With government funding due to expire Dec. 3, House Democrats are leaning toward passing another short-term spending patch that would push a shutdown threat deeper into December

Congressional appropriators have been trying to reach consensus over the dozen annual bills that dictate federal spending but are nowhere near a deal, meaning another stopgap spending bill is likely. The two parties are at odds over topline numbers for the military and non-defense programs, as well as a host of other stipulations in the annual spending bills.

Senate Appropriations Committee Chair Patrick Leahy (D-VT) said he’s been calling for negotiations with his Republican colleagues for months. “In order to finish our work, we need to have an agreed upon topline that has been worked out on a bipartisan and bicameral basis,” Leahy said. “We cannot finalize bills unless we know how much we are able to spend…It takes both Republicans and Democrats to strike a deal.”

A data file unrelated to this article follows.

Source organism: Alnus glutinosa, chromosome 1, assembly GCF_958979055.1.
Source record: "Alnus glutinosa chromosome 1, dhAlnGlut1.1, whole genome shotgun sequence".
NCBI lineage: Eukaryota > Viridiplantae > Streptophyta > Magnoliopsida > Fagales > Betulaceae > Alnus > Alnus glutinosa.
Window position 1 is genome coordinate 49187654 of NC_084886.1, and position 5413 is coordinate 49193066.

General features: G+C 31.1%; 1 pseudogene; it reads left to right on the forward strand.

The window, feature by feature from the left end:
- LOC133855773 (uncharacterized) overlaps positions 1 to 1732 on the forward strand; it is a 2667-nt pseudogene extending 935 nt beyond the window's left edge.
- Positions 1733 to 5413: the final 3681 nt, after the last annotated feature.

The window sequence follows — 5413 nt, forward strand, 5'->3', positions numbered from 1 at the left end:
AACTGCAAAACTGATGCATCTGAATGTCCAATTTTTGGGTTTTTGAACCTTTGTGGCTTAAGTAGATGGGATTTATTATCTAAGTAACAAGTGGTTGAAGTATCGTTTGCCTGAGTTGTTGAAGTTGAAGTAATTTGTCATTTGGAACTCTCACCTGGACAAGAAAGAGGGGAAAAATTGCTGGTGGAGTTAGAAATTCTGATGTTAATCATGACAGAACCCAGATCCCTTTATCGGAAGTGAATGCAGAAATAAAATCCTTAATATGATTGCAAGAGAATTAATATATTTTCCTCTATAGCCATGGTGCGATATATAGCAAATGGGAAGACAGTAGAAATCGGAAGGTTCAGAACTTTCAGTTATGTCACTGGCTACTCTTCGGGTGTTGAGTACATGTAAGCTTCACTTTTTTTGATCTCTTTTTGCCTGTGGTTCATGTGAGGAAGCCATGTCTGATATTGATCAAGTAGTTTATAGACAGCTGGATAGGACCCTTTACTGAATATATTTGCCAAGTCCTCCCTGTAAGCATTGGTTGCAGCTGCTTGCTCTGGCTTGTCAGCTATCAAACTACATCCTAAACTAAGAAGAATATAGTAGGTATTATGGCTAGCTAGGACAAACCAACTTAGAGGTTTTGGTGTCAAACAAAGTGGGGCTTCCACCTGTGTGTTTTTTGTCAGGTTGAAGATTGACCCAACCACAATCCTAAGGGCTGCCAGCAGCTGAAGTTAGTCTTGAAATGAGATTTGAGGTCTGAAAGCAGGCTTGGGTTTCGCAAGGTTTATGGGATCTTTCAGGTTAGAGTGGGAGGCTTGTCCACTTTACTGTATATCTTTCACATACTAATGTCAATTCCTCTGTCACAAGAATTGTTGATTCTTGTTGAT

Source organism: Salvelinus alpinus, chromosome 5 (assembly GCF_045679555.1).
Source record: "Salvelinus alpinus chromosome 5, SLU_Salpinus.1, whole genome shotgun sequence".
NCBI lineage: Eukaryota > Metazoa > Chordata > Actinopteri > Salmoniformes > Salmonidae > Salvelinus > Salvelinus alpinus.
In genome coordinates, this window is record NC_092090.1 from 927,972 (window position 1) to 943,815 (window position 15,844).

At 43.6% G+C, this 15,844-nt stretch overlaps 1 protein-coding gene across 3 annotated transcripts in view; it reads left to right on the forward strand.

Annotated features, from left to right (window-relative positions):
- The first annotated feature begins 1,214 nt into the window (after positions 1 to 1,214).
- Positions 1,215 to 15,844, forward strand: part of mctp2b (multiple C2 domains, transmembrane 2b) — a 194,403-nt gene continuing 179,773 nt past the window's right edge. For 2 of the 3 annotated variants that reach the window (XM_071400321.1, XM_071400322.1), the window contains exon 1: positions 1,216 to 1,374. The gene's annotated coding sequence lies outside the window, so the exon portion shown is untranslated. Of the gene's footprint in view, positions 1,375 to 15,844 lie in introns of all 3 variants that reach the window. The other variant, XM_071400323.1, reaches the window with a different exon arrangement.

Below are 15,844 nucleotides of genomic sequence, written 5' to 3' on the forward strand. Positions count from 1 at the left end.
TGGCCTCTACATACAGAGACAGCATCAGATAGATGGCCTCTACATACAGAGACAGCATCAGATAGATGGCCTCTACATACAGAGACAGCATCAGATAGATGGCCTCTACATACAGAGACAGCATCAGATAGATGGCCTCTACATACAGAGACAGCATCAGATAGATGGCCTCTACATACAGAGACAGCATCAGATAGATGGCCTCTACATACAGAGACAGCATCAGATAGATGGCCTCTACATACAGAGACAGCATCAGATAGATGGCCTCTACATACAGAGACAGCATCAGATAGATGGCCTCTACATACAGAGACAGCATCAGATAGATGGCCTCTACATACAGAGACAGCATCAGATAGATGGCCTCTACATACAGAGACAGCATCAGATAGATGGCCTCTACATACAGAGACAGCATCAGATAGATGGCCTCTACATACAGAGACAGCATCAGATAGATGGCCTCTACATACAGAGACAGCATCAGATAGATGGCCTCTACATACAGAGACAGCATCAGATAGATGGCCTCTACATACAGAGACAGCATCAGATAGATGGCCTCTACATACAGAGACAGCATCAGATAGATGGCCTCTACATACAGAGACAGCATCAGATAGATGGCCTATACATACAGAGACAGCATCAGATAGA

Sen. Richard Shelby (R-AL), ranking member of Senate Appropriations, said the Democrats’ spending bills contain a host of “misplaced priorities,” and would provide an increase in non-defense spending of nearly 14 percent while shortchanging investments in national defense. Shelby told POLITICO this week it “would take a miracle” to come to agreement on spending bills between now and Dec. 3.

“When they get serious, I’m sure we’ll get serious,” Shelby said. “We’re not going to blink on this.”